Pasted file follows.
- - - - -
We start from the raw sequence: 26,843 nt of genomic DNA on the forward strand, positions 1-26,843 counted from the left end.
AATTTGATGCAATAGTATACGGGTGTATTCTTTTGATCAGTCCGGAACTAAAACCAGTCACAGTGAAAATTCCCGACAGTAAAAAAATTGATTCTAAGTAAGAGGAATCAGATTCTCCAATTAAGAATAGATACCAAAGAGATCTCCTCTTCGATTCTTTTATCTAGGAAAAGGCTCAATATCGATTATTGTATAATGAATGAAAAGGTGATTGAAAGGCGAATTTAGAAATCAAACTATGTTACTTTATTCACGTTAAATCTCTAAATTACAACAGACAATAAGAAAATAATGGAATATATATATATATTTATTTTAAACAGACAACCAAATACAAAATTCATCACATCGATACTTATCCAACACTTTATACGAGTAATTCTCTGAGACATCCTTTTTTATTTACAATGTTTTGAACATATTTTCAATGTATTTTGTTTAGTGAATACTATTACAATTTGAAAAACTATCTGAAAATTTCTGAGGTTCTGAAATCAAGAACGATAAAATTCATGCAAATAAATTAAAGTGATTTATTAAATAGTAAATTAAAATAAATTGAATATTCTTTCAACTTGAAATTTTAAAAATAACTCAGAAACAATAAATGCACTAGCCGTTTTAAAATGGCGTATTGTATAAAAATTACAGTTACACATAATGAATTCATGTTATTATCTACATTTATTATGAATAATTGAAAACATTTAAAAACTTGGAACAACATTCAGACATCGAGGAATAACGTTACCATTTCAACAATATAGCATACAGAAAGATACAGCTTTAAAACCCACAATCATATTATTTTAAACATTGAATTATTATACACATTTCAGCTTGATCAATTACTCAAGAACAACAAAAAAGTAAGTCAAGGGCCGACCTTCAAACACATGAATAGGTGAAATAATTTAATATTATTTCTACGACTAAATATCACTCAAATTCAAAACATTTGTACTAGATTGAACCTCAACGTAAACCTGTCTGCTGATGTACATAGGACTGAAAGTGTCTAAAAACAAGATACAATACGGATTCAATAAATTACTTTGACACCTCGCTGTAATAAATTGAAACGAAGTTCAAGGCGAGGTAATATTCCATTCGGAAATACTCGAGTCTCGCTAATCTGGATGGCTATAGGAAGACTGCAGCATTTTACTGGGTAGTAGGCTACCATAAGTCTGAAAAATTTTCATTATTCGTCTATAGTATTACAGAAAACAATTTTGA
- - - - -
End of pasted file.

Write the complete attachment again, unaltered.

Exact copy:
We start from the raw sequence: 26,843 nt of genomic DNA on the forward strand, positions 1-26,843 counted from the left end.
AATTTGATGCAATAGTATACGGGTGTATTCTTTTGATCAGTCCGGAACTAAAACCAGTCACAGTGAAAATTCCCGACAGTAAAAAAATTGATTCTAAGTAAGAGGAATCAGATTCTCCAATTAAGAATAGATACCAAAGAGATCTCCTCTTCGATTCTTTTATCTAGGAAAAGGCTCAATATCGATTATTGTATAATGAATGAAAAGGTGATTGAAAGGCGAATTTAGAAATCAAACTATGTTACTTTATTCACGTTAAATCTCTAAATTACAACAGACAATAAGAAAATAATGGAATATATATATATATTTATTTTAAACAGACAACCAAATACAAAATTCATCACATCGATACTTATCCAACACTTTATACGAGTAATTCTCTGAGACATCCTTTTTTATTTACAATGTTTTGAACATATTTTCAATGTATTTTGTTTAGTGAATACTATTACAATTTGAAAAACTATCTGAAAATTTCTGAGGTTCTGAAATCAAGAACGATAAAATTCATGCAAATAAATTAAAGTGATTTATTAAATAGTAAATTAAAATAAATTGAATATTCTTTCAACTTGAAATTTTAAAAATAACTCAGAAACAATAAATGCACTAGCCGTTTTAAAATGGCGTATTGTATAAAAATTACAGTTACACATAATGAATTCATGTTATTATCTACATTTATTATGAATAATTGAAAACATTTAAAAACTTGGAACAACATTCAGACATCGAGGAATAACGTTACCATTTCAACAATATAGCATACAGAAAGATACAGCTTTAAAACCCACAATCATATTATTTTAAACATTGAATTATTATACACATTTCAGCTTGATCAATTACTCAAGAACAACAAAAAAGTAAGTCAAGGGCCGACCTTCAAACACATGAATAGGTGAAATAATTTAATATTATTTCTACGACTAAATATCACTCAAATTCAAAACATTTGTACTAGATTGAACCTCAACGTAAACCTGTCTGCTGATGTACATAGGACTGAAAGTGTCTAAAAACAAGATACAATACGGATTCAATAAATTACTTTGACACCTCGCTGTAATAAATTGAAACGAAGTTCAAGGCGAGGTAATATTCCATTCGGAAATACTCGAGTCTCGCTAATCTGGATGGCTATAGGAAGACTGCAGCATTTTACTGGGTAGTAGGCTACCATAAGTCTGAAAAATTTTCATTATTCGTCTATAGTATTACAGAAAACAATTTTGA